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Foodies of New England

New York isn’t the only state with historical ties to nutmeg. Connecticut, in addition to being the “Constitution State,â€? is sometimes known as the “Nutmeg State.â€? Two variations exist as to the reason why: One story claims that early settlers of Connecticut had a reputation for being shrewd—so shrewd that they made and sold “nutmegsâ€? made of wood, thus pulling one over on nonNew Englanders. Another (and more plausible) version suggests that southern customers were simply frustrated with “Yankee peddlersâ€? who sold them genuine nutmegs‌but perhaps neglected to explain that nutmeg is to be grated, not cracked.

A Nutmeg Trip? If you want a natural high—from something other than running, perhaps— consider the nutmeg your good-time spice. It contains myristicin, a natural compound that can get you pretty trippy—think mind-altering effects and hallucinations—if ingested in large doses. Sounds cool, but it isn’t. In all seriousness: It’s all fun and games until someone tosses back a bit too much nutmeg. First comes nausea and gastrointestinal distress, then heart and nerve reactions, then the hallucinatory effects. That translates into toxicity and dangerous situations not unlike glue-snifďŹ ng, “magic markerâ€? highs, and other poisonous-play with household products. (Needless to say, Foodies does NOT recommend ingesting nutmeg in this fashion. Stick to its culinary uses, kids!)

Onward to Healthier Uses... Like many other spices, nutmeg was valued for its medicinal properties, once-upon-a-time. Reference to it is made in Indian writings (as a remedy for headaches, fever, and bad breath) and Arab texts praise it as an aid to stomachaches and heartache (that is,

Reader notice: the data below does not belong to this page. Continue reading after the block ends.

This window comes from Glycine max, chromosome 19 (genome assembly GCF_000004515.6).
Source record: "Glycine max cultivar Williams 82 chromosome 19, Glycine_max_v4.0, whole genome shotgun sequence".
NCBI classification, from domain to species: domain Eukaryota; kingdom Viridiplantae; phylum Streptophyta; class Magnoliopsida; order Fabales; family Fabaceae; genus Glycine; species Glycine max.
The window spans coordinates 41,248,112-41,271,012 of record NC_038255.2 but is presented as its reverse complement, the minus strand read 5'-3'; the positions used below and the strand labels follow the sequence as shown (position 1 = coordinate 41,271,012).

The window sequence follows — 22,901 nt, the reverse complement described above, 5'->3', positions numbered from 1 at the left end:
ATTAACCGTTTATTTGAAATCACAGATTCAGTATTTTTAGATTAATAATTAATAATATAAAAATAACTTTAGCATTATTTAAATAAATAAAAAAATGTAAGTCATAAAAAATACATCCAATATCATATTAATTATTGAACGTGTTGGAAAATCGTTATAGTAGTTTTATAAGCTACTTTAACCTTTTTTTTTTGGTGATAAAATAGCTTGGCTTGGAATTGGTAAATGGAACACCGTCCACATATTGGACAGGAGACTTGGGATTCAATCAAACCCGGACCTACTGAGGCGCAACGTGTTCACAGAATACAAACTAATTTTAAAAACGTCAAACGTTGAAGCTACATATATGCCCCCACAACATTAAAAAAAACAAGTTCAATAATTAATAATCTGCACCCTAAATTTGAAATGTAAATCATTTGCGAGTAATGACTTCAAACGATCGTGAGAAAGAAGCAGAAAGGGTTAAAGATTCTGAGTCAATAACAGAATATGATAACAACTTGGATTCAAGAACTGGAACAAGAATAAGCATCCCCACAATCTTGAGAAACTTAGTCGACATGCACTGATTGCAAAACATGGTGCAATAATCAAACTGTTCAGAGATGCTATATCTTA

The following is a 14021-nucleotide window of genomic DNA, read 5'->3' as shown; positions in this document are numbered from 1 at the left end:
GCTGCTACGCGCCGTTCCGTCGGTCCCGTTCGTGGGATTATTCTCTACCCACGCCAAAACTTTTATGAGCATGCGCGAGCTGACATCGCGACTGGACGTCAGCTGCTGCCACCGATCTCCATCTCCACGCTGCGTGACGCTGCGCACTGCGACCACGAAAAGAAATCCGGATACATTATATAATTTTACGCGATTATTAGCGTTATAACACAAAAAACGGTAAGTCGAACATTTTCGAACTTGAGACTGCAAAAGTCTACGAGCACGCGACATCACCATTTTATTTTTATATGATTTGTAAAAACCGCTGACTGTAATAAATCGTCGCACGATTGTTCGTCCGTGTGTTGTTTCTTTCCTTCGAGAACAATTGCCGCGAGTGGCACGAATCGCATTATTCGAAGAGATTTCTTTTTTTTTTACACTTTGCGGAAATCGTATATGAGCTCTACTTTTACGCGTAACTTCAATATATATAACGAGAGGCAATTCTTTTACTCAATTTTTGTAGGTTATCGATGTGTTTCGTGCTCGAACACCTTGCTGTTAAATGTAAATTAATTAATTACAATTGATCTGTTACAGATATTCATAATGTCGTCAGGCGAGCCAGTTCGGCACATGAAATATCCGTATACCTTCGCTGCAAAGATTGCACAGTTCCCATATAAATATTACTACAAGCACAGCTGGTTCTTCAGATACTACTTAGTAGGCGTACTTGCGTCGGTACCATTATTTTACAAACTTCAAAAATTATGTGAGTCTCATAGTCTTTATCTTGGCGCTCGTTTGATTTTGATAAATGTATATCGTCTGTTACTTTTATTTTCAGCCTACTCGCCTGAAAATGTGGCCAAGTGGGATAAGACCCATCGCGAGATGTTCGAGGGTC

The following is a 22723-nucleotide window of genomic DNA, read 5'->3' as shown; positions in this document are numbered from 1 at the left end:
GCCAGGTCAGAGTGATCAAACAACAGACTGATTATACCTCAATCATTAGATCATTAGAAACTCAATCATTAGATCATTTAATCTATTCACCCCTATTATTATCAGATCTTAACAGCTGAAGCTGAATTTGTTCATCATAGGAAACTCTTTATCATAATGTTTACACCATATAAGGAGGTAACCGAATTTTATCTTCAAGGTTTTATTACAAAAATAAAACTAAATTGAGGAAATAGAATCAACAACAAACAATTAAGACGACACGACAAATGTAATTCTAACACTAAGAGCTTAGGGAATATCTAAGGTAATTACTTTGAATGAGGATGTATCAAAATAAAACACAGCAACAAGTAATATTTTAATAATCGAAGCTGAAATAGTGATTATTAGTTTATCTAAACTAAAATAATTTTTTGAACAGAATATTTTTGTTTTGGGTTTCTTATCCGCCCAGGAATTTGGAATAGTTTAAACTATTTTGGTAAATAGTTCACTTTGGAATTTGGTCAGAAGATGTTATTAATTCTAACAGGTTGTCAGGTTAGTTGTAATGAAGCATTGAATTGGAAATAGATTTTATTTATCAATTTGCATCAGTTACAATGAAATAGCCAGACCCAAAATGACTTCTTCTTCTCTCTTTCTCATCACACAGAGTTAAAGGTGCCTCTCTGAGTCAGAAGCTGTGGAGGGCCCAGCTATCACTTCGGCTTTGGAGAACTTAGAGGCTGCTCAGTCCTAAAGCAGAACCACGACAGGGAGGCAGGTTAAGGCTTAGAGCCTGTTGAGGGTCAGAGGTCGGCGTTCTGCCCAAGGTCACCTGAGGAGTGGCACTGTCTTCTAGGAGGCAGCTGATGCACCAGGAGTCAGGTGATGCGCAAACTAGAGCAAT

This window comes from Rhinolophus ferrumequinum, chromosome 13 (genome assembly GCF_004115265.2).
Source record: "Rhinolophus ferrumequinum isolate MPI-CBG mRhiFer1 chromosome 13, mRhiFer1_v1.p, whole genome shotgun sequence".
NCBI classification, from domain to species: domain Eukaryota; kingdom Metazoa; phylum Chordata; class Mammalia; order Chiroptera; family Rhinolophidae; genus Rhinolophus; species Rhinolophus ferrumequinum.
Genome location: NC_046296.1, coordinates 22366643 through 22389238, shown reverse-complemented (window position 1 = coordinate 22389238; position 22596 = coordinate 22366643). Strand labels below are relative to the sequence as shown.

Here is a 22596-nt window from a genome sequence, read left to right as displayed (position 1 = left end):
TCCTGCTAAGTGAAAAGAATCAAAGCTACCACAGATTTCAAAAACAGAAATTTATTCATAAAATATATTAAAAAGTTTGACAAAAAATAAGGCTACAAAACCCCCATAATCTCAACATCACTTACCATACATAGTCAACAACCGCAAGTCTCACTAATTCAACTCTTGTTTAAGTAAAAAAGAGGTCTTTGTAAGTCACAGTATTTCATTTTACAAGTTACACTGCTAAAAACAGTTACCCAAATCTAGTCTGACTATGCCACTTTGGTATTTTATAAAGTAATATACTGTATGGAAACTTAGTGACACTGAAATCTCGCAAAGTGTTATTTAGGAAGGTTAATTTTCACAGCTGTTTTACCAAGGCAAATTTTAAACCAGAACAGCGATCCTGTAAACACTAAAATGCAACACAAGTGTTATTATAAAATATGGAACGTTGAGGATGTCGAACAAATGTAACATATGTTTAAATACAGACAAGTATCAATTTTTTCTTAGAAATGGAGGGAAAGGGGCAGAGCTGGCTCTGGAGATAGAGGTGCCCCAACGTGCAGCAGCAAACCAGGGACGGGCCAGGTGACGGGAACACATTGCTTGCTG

as an aphrodisiac). Nutmeg still retains its reputation for relieving nausea, and modern homeopathy uses it to treat anxiety and depression. Nutmeg oil is used in toothpaste, perfume, and cough syrup, as well as in the cosmetics industry. A little nutmeg goes a long way, assuming you keep your intake under control, and it’s among the more versatile spices. So if you’re near the eggnog at a Christmas party and the conversation is slow...well, you can always talk about how the British got Manhattan from the Dutch thanks to nutmeg.

Although nutmeg is a popular ingredient in traditional New England dishes, its connection to the colonial era has to do with more than avorful seasoning.

Foodies of New England Fall 2012  

Diners. Gluten-free Fall Classics.Farm to Table.

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